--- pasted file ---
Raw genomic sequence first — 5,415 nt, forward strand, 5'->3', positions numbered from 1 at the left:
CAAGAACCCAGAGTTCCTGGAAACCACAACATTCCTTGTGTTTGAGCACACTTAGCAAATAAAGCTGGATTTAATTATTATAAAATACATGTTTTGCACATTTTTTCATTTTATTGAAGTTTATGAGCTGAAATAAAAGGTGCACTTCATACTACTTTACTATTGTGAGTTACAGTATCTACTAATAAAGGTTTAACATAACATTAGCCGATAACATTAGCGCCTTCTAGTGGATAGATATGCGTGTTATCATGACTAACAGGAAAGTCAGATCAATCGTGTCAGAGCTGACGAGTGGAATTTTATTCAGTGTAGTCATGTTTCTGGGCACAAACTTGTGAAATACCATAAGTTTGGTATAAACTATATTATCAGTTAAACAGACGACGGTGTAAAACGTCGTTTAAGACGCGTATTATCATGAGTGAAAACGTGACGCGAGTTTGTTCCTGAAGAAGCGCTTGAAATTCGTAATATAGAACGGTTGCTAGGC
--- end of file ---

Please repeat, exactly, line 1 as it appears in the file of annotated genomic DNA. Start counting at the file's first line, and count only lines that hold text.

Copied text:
Raw genomic sequence first — 5,415 nt, forward strand, 5'->3', positions numbered from 1 at the left: